Hypertension Canada recommends that a lower sodium diet could reduce the risk of heart attack or stroke by up to 25 -30%. People living with diabetes are at particular risk of heart disease and stroke, so this statistic is good reason to cut down on sodium.
This doesn’t just mean moving the salt from the table. Most of the sodium in Canadians’ diets comes not from the salt shaker but from salt in processed foods and restaurant meals. How much sodium is recommended? Adults should consume 2000mg or less per day. Many menu choices total far more than this in a single meal. So how to eat out?
Here are some tips to help people with diabetes reduce sodium without giving up the pleasures and convenience of eating out.
Choose the right restaurants
Many foods at fast-food or chain restaurants are loaded with sodium. Even some of the menu items that seem healthy can be ones to avoid. For example, a regular Greek Salad at one franchise chain whops a massive 1,960 mg of sodium. If plans call for a visit to a fast-food or chain restaurant, try to check the nutrition information on their website before-hand. There are usually some lower sodium choices.
Asian restaurants use a lot of sauces like soya sauce, which are loaded in sodium. If a visit to an Asian restaurant is on the cards, try to load up on vegetable choices and avoid adding extra soya sauce.
Whatever the cuisine, restaurants where the food is made from scratch in the restaurant kitchen can usually be the most flexible about sodium. For example, ask which menu items are prepared with the least salt, and ask that no salt be added to choices like fries. You can also ask to have salad dressings on the side.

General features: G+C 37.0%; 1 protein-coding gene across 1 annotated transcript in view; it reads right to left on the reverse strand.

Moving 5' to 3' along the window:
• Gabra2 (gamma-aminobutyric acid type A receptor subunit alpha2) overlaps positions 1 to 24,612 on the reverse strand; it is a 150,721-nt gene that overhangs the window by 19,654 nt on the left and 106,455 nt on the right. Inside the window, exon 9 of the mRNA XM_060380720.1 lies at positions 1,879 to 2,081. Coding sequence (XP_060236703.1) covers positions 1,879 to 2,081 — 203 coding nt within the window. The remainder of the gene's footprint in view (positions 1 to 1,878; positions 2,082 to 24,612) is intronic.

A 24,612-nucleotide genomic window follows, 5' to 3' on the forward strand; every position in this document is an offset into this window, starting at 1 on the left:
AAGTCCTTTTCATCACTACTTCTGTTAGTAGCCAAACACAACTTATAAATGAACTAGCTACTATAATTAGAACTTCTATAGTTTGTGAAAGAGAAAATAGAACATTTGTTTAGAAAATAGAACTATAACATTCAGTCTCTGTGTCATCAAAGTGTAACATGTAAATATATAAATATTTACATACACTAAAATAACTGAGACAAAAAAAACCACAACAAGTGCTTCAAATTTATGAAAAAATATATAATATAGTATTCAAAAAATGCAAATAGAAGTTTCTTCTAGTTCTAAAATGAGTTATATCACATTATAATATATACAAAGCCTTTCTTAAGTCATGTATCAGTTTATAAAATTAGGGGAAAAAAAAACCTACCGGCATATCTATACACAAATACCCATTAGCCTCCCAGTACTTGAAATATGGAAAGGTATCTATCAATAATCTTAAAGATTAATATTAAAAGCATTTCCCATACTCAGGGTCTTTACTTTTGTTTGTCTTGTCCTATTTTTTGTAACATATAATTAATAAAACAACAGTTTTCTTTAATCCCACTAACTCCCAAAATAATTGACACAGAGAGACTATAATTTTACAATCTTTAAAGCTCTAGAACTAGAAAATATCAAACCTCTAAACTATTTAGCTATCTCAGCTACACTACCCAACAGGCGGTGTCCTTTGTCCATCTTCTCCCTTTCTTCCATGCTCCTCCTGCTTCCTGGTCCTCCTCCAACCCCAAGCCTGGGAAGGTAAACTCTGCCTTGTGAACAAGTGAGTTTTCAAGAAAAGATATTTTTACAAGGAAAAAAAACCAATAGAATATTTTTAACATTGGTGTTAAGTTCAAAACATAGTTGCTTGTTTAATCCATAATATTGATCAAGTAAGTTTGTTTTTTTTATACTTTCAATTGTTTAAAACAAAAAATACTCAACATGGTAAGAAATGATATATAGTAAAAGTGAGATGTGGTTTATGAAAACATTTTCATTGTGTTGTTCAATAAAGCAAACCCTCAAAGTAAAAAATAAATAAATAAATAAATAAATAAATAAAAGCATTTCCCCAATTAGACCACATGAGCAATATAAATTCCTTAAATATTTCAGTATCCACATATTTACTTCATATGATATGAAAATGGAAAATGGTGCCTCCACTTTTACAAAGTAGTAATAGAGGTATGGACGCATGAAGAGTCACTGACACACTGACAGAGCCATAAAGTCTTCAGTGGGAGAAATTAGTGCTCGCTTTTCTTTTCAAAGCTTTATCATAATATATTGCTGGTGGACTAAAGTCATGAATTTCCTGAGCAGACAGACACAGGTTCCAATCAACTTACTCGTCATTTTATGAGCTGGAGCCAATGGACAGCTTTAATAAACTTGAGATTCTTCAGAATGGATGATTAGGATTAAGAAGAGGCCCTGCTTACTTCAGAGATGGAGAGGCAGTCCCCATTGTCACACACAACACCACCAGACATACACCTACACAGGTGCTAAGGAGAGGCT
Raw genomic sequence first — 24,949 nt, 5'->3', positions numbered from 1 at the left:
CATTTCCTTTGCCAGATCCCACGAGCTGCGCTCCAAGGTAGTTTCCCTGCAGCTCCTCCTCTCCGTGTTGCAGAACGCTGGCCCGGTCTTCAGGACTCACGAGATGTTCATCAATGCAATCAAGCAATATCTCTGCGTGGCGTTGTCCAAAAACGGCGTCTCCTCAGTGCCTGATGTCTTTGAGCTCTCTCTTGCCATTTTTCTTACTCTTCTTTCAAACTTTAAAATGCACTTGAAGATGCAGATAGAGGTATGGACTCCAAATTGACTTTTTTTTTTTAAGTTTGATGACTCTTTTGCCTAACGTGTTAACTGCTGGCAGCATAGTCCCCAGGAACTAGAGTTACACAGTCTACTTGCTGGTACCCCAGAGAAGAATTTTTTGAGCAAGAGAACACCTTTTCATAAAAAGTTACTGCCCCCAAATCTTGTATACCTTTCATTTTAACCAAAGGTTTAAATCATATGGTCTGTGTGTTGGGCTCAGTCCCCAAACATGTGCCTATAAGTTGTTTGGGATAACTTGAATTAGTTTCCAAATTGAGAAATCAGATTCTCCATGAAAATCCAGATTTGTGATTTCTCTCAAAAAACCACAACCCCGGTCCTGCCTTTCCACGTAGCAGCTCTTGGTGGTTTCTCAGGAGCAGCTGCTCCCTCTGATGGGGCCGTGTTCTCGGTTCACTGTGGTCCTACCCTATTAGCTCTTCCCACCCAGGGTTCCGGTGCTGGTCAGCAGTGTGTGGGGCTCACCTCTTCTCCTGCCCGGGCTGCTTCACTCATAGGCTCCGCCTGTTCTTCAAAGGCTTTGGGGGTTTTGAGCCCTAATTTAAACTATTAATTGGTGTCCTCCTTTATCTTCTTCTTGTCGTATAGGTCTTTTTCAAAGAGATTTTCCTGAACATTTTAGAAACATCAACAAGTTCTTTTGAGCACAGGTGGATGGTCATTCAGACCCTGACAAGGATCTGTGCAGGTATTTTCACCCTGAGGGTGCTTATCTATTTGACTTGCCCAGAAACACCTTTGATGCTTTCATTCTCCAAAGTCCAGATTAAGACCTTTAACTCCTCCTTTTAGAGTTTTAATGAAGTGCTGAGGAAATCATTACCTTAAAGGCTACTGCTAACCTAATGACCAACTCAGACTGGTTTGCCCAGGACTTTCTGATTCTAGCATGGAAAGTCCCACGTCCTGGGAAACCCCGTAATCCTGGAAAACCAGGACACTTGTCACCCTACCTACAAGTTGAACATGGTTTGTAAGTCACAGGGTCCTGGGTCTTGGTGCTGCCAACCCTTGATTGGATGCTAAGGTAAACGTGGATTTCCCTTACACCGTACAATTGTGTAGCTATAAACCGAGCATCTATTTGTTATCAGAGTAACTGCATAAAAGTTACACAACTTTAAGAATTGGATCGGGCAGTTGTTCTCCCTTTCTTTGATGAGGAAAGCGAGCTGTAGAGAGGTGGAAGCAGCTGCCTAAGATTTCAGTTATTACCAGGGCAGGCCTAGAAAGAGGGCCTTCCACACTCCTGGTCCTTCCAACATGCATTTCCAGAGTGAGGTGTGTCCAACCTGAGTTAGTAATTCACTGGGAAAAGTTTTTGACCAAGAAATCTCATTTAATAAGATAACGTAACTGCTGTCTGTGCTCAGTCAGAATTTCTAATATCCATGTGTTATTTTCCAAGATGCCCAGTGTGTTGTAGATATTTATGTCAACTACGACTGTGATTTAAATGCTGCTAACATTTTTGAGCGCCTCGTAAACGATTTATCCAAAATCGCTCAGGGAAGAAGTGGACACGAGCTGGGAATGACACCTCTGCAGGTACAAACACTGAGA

Healthier menu choices
Following general healthy eating guidelines will get people with diabetes off to a good start in restaurants. For example, it’s always smart to load up on vegetables and avoid fatty foods.
Here are some healthy menu items to look for:
- Choose a vegetable appetizer like a small side salad, and ask to have the dressing on the side. Use sparingly.
- Look for plainly grilled or roasted meats, poultry or fish. That is, menu choices that don’t come in a sauce.
- Choose boiled, baked or roasted potatoes instead of mash. Ask that no salt be added to your selection.
- Choose plainly steamed or grilled vegetables.
Less healthy choices
Processed foods are used at some point in many restaurants, particularly for items with sauces. Even some high-end restaurants continue to use quite a lot of salt in the preparation of this type of dish.
Here are some menu selections to avoid:
- Menu selections that are cooked in sauces. These dishes are often processed in part, or are prepared with a lot of salt.
- Soups are often very salty. It is smarter to avoid them when eating out.
- Meats or poultry with gravy. Restaurant gravy is often very high in sodium. Ask for it to be served on the side, and use sparingly – if at all.
- Dishes made with cheese or accompanied by a cheese sauce or grated cheese.
- Ready-made salad dressings.
- Caesar salads and Greek salads.
- Smoked meats, including bacon and ham.
Even condiments can punch up sodium intake. Avoid ketchup, mustard and pickles.